When it comes to perspectives in thoracic surgery, the future appears crowded with the conceptual and technological evolution of video assisted thoracoscopic surgery (VATS). The idea behind VATS is to be able to duplicate with subcentimetric instrumentation and visualization devices—thereby complying with the least minimal invasiveness criteria—the same procedures thoracic surgeons were used to perform through open thoracotomies. One thing is for sure: in 2013, we are there. Major pulmonary resections as well as thymectomies, chest wall as well as esophageal procedures are nowadays safely done with VATS. VATS has permeated our thoracic surgical practice to the point that we consider VATS a back-up for even more minimally invasive techniques. Irrespective of generation gaps, surgical teams are adapting to this new era: there is a standard VATS expertise and experience in every group. However, we do also have dedicated VATS lobectomists as well as VATS thymectomists and we increasingly mobilize the esophagus thoracoscopically. There is no doubt that VATS (along with robotic thoracic surgery) represents the highest expression of thoracic surgical skill in the current scenario. But where do we go from here?
Once again, we can learn from the past and especially from the tuberculous era. Like with the Jacobaeus instrument used to effect pneumonolysis, the Singer thoracoscope was originally devised to accommodate multiple functions and instruments through the same port incision. Nowadays, uniportal VATS relies on the placement of the fulcrum of the operative instruments inside the chest and on the use of articulating instruments to address the surgical target. From multiple, needlescopy incisions to a single 2.5 cm VATS port the evolution seems natural. Yet, the approach to the intrathoracic structures is radically different. Albeit effective, multiple port VATS forces the surgeons to an unnatural eye to hand coordination compared to what they are used to in open surgery. The sagittal, caudo-cranial approach of uniportal VATS amends this problem by letting the surgeon work along a plane he/she is mostly accustomed to in open. In addition, articulating graspers and endostaplers contribute to avoid interference of the thoracoscope and the instrumentation.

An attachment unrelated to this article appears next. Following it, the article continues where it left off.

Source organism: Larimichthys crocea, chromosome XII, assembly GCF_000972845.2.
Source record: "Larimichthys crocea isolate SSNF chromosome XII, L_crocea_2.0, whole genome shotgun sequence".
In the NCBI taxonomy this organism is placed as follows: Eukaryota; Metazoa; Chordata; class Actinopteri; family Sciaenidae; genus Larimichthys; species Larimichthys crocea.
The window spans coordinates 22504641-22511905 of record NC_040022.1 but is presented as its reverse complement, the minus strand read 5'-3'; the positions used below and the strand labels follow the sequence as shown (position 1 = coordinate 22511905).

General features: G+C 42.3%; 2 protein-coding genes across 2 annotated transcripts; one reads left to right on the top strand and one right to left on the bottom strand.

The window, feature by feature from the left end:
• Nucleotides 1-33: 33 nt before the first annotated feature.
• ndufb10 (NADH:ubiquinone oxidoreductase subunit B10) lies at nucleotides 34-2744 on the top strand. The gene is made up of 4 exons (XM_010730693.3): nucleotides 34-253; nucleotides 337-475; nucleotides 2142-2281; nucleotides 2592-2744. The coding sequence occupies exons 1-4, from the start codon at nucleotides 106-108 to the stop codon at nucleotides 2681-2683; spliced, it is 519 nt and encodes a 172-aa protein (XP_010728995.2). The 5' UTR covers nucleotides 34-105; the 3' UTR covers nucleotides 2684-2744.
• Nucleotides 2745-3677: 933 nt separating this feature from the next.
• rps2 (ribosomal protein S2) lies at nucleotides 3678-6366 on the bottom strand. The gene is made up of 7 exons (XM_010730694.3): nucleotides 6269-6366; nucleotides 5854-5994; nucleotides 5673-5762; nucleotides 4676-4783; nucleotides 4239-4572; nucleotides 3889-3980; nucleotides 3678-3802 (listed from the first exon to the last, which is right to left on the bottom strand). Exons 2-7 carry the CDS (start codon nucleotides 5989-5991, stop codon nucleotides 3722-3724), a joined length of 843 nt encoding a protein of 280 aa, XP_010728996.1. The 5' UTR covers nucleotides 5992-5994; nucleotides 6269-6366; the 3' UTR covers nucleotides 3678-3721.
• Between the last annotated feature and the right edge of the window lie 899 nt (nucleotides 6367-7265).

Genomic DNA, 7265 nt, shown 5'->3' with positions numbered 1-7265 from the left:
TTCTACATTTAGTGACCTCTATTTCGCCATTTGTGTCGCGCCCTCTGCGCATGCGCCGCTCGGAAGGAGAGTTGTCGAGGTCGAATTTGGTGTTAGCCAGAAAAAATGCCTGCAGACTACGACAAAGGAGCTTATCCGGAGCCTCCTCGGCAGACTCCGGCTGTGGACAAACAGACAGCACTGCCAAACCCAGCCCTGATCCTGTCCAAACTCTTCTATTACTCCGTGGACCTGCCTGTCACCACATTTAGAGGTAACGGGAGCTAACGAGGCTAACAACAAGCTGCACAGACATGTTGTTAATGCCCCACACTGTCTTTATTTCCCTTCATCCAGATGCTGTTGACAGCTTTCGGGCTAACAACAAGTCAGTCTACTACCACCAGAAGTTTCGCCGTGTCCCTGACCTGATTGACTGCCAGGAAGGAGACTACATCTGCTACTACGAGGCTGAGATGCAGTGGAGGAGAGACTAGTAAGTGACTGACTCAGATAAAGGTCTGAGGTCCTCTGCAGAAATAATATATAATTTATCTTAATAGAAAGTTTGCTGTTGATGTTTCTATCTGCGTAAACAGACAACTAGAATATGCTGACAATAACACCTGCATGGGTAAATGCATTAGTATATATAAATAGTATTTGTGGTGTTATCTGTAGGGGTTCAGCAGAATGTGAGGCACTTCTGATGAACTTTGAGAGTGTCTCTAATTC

In the future, as experience accumulates among the centers adopting the uniportal approach, we will understand more on the oncologic validity of single port procedures as well as the reduction of postoperative morbidity. The next step in single port might be represented Natural Orifice Surgery which is already moving forward in other specialties. Also, it is envisaged that technological refinements will possibly make uniportal robotic surgery an appealing alternative to conventional open surgery. Needless to say, education will become crucial to flatten the learning curve of future generations of minimally invasive thoracic surgeons for these procedures. This special issue of the Journal of Thoracic Disease is meant to draw a line on the status quo of VATS and uniportal VATS while we are all getting ready for the much awaited, exciting and intriguing future perspectives.
Disclosure: The author declares no conflict of interest.